Monday, April 4, 2011

A Sign of Difficult Times?

Last week's Reminder contained a full page advertisement entitled "Town Collector's Notice of Taking" which according to Longmeadow Town Collector of Taxes, Mary Pequignot is required by law before the town places a lien on the property at the Registry of Deeds. Notices and letters had already been sent to the property owners.  The Comm Pres notation with this notice is the money owed through the Community Preservation Act.
For those Buzz readers who did not see this ad, it contained a list of 19 property owners with owed FY2010 taxes ranging from $81 --> $6700.

In 2010 there were 11 foreclosures in Longmeadow according to filings at the Hampden County Register of Deeds. This compares to 1 foreclosure in 2009 and 1 in 2008.

A comparison of Longmeadow home foreclosures in 2010 with surrounding towns showed the following:
Longmeadow- 11; East Longmeadow- 11; Hampden- 5; Wilbraham- 17; Agawam- 32

I believe that these foreclosure numbers do not show the real financial stress on Longmeadow homeowners.  Analysis of the real estate results from last year show that there was likely a pretty high level of "short sales" of properties in Longmeadow wherein the bank accepted less than what was owed on the property and so the owner was able to sell to an interested party at a bargain price.

In addition, a large percentage of homes were sold in Longmeadow at prices below the official assessment value continuing a trend that has been in place for the past two years. In 2010 49% of the homes (86 out of 158) were sold below the current assessed value. For the final three months (Oct --> Dec) 73% of the homes (22 out of 30) were sold below the current assessed value. In 2010, 10 homes were sold at greater than $100,000 below assessed value.

Anyone who has tried to sell a home in Longmeadow (or anywhere else) knows how difficult it is.  Because of this difficulty, there are many homes in Longmeadow that are being rented (or are vacant).  In many cases, rents being paid do not adequately cover the homeowner (or landlord) costs.
This information was obtained at the Hampden County Registry of Deeds at: which has a free public database that anyone can access. 

Additional information and analysis can be found on the Real Estate Buzz at LongmeadowBiz blog.

The Longmeadow Select Board, School Committee and School Building Committee should consider the above information when making decisions about Longmeadow spending.


Sparkie said...

These are dangerous waters that municipalities like Longmeadow are wading into. I strongly suspect that property values in general are not done pulling back, and Longmeadow in particular is still bubbliciously priced as sellers valiantly try to resist the downward price pressures.

I bought my Longmeadow house pre-bubble in 1998. I got 4 beds/2.5 baths for $197k, and my property taxes back then were $3400/year. Since then, the taxes have almost doubled--but I promise you that the house would never fetch almost $400k if for sale today.

I strongly suspect that we are eventually going back to late-1990s pricing for houses before all is said and done.

If I am correct in my prediction, I will be very curious to find out how our town plans to maintain the property taxes at anything even remotely approaching current levels. And if they can't....then what?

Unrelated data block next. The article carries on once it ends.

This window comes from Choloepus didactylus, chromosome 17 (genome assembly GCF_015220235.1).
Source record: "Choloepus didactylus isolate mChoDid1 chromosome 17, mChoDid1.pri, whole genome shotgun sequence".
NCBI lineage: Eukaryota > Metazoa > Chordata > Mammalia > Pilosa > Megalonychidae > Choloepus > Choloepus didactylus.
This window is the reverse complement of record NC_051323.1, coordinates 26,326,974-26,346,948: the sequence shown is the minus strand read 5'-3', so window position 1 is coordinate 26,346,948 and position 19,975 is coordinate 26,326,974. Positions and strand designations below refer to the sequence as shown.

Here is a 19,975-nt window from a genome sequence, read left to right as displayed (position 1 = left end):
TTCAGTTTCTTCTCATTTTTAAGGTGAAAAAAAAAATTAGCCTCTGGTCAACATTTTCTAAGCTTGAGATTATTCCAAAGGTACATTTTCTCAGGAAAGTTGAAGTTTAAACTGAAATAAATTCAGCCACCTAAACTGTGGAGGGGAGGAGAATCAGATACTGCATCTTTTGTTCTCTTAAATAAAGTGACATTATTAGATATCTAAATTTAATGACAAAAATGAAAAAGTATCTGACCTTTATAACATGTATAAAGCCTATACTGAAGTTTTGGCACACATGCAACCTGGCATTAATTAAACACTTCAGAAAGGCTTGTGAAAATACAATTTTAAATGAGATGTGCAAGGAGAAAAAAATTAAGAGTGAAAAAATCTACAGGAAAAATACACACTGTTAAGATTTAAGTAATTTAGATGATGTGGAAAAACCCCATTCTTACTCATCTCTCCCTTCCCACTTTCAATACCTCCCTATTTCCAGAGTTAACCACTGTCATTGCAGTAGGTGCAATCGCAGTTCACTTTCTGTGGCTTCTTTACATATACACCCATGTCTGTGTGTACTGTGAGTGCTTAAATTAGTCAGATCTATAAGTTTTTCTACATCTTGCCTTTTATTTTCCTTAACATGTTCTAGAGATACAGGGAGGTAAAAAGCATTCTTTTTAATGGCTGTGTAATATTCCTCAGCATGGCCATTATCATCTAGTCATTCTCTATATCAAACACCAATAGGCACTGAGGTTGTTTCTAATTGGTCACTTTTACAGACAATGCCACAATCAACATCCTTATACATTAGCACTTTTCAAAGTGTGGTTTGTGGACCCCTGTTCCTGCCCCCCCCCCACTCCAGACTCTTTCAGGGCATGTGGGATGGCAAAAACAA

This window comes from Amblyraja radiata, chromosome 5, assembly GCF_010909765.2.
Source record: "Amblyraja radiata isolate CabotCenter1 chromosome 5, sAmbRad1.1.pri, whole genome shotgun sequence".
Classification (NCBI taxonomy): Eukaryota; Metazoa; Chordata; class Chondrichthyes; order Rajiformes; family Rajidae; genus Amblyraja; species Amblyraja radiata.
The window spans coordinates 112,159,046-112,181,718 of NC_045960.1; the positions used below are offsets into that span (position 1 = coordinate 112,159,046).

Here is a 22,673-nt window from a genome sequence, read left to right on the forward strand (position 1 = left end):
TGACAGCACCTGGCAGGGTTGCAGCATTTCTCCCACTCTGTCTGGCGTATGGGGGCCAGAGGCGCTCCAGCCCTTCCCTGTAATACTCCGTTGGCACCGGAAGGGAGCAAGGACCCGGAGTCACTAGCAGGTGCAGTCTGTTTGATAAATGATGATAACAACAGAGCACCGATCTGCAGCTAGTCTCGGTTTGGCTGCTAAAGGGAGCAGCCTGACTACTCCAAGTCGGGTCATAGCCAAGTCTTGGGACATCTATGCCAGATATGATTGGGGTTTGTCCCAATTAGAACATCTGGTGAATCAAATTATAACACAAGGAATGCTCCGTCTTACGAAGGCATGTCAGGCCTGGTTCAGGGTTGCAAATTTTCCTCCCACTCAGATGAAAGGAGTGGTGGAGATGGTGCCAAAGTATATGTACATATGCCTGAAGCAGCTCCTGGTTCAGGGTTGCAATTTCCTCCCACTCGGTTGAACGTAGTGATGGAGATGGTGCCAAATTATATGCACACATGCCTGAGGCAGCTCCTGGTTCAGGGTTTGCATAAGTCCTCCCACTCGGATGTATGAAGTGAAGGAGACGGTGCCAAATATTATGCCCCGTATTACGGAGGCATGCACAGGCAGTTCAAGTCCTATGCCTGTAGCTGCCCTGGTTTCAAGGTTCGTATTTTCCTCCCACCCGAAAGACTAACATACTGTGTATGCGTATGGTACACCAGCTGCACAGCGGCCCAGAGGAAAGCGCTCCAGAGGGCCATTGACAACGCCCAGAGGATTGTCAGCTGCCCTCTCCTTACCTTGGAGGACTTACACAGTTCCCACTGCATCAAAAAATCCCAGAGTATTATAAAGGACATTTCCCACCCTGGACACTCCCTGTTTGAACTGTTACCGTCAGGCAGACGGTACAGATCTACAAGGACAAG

Charles Hugh Smith wrote an insightful blog post on just this topic:

Anonymous said...

Over the past 25 years Longmeadow property taxes rise on average about 4% per year (despite prop 2.5) - at that rate you can expect your property tax to DOUBLE every 14 years.

Longmeadow Property taxes are holding homeowners hostage, very few will buy into paying the rate and the homeowners will have to lower their asking price in order to escape -- Slowly the school population will decline and teachers will be let go moderating the tax burden - but it will be painful until there is some sort of recovery or optimism in the economy

Sparkie said...


Last time I looked, the average Longmeadow tax bill was something like $6,000 per year or thereabouts. From a buyer's perspective, that's $500/month just for the "T" in the PITI (Principal/Interest/Taxes/Insurance)calulation for their mortgage payment. Now add to that the fact that mortgage rates have nowhere to go but up from here, and the first "I" will start to eat more of the monthly payment. That means that "P" is going to have to come down enough to compensate.

Of course, that's if you can find a buyer who can qualify for a high-$ mortgage nowadays. GSE lending limits are probably not going to be extended again like last year...I'm not sure what the Fannie/Freddie max is for Hampden County, but I suspect that towns like Longmeadow and Wilbraham will feel the pinch from that, since it will be much tougher to qualify buyers for high $ mortgages. I expect we'll see some form of seller financing start to take hold in an effort to maintain pricing.

I'm not so sure we'll see a population drop from these changes--in fact, it may go the other way. There's a lot of large houses around town that could be renovated into duplexes to make them more affordable by providing rental income. Another option for the trapped/strapped homeowners would be to rent out one or more bedrooms "boarding house style"....although that arrangement probably wouldn't bring more children into the town. But converting to duplexes certainly would.

Don't think it can't happen--if the economic pressures get too tough, people will do what they have to do in order to in order to make that monthly nut for their mortgage payment. Maintenance and heating costs for these big old houses is only going to get more expensive going forward, and if you can't sell the house for what you owe...well, folks will start getting creative.